[show abstract][hide abstract] ABSTRACT: A comprehensive study of the Hungarian Duchenne/Becker muscular dystrophy (DMD/BMD) families is presented. Deletions in the hot spots regions were identified by multiplex PCR, whereas rare mutations were detected by Southern blot and multiplex ligation-dependent probe amplification (MLPA) techniques. DMD/BMD disease was confirmed and exact deletion borders were determined in 19 out of 135 affected males using multiplex PCR. Additional exons involved as well as rare exon deletions were identified by MLPA in 71 male patients, whereas duplications were observed in seven patients. In two DMD patients, the entire dystrophin gene and adjacent genes were deleted. Out of the 95 female relatives, 41 proved to be carriers, including three manifesting carrier females. Using MLPA method, a large portion of the Hungarian DMD/BMD patients and their female relatives were exactly genotyped. For the first time, the incidence and prevalence of asymptomatic and symptomatic female carriers in Hungary was estimated.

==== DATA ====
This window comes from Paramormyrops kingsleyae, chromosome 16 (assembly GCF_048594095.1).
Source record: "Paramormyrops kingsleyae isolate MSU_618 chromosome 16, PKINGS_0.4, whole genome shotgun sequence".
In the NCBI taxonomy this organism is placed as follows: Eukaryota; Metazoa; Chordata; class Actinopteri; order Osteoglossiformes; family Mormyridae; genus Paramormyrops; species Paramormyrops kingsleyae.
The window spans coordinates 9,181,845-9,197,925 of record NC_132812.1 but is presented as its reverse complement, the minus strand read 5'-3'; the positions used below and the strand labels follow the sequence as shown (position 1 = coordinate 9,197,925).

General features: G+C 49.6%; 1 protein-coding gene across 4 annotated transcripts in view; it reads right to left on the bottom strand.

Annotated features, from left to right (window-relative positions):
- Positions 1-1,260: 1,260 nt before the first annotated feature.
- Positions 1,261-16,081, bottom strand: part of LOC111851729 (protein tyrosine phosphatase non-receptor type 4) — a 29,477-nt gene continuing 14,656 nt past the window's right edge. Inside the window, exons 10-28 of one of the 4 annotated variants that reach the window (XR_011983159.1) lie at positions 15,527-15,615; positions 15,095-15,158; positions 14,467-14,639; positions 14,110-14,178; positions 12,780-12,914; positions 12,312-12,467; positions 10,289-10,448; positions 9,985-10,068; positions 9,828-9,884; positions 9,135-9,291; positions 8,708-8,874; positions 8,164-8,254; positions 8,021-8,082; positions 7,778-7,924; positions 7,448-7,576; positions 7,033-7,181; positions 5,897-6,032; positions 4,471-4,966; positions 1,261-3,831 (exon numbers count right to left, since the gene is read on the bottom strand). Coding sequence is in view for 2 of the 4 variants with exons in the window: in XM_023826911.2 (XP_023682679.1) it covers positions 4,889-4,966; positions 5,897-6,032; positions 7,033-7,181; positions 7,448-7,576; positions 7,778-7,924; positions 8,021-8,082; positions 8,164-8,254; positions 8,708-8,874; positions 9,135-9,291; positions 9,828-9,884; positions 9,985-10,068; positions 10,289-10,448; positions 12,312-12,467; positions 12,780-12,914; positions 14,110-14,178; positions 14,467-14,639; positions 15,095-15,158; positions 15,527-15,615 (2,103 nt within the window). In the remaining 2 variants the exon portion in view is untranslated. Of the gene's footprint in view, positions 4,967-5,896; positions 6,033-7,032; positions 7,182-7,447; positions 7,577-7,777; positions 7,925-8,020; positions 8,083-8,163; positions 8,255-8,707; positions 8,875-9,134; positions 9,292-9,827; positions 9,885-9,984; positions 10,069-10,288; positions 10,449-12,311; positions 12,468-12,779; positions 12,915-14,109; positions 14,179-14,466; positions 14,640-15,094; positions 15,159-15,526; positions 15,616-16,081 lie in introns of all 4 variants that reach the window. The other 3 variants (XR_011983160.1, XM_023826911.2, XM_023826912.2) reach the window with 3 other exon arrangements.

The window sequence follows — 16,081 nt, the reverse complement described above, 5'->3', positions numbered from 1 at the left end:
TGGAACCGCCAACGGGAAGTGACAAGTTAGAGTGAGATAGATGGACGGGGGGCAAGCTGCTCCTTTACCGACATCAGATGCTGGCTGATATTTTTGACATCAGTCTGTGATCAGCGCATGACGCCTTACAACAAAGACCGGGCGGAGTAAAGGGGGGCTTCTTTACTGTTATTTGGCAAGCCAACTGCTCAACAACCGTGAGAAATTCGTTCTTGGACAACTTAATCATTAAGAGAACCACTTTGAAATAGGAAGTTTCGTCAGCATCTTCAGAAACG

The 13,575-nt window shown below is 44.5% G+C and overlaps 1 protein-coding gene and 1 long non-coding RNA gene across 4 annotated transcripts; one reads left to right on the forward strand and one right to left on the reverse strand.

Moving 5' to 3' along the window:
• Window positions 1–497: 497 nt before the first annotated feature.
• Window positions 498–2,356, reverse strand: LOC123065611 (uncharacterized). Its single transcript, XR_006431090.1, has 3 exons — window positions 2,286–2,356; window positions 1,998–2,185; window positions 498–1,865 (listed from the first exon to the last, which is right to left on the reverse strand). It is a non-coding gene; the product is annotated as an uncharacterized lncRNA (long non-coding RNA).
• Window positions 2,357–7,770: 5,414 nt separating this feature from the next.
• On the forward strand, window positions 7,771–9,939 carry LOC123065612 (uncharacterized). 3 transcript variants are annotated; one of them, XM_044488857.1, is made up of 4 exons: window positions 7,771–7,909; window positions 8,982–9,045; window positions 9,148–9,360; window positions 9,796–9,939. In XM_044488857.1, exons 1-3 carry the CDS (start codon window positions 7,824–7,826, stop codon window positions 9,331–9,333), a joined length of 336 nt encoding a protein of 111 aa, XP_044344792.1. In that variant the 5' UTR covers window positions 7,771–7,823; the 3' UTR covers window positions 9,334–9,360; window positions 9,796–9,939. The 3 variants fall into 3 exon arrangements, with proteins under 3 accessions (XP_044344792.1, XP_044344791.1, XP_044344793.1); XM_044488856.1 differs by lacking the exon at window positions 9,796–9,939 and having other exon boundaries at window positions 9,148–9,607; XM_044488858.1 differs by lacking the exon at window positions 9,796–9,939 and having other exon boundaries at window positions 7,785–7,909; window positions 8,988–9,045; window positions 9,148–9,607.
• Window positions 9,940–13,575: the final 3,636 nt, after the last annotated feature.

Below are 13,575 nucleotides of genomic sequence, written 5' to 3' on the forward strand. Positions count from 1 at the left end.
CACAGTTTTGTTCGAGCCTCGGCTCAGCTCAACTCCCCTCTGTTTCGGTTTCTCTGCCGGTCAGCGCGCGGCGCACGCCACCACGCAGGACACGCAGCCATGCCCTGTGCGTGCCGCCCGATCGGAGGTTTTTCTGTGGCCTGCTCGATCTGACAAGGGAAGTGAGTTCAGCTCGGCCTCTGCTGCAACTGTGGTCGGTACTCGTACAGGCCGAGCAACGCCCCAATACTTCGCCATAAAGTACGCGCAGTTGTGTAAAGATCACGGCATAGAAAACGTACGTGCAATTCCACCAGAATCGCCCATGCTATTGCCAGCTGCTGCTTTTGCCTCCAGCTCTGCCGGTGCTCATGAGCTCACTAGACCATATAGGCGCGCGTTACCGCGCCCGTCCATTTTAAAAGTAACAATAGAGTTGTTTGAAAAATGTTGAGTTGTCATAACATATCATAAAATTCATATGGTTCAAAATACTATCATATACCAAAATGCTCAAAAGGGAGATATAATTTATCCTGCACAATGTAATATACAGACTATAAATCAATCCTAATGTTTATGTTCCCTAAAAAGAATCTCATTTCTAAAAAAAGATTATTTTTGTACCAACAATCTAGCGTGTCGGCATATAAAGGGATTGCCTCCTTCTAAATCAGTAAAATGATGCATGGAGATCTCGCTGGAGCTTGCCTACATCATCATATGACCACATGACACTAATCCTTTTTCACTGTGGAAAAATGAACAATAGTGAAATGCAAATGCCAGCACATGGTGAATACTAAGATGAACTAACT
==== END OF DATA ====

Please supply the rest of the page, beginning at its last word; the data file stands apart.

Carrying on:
[show abstract][hide abstract] ABSTRACT: Severe myoclonic epilepsy in infancy (SMEI; Dravet's syndrome) is a malignant epilepsy syndrome characterized by prolonged febrile hemiconvulsions or generalized seizures starting in the first year of life. Later on myoclonic, atypical absence, and complex partial seizures appear. When one of these seizure forms is lacking the syndrome of borderline SMEI (SMEB) is defined. Psychomotor delay resulting in mental retardation is observed during the second year of life. In most patients a de novo sodium channel alpha-1 subunit (SCN1A) mutation can be identified. By reviewing the clinical, laboratory, and neuroimaging data of our SMEI patients diagnosed between 2000 and 2008, we would like to share our experiences in this rare but challenging syndrome. Our results will facilitate the earlier and better diagnosis of Hungarian children with SMEI.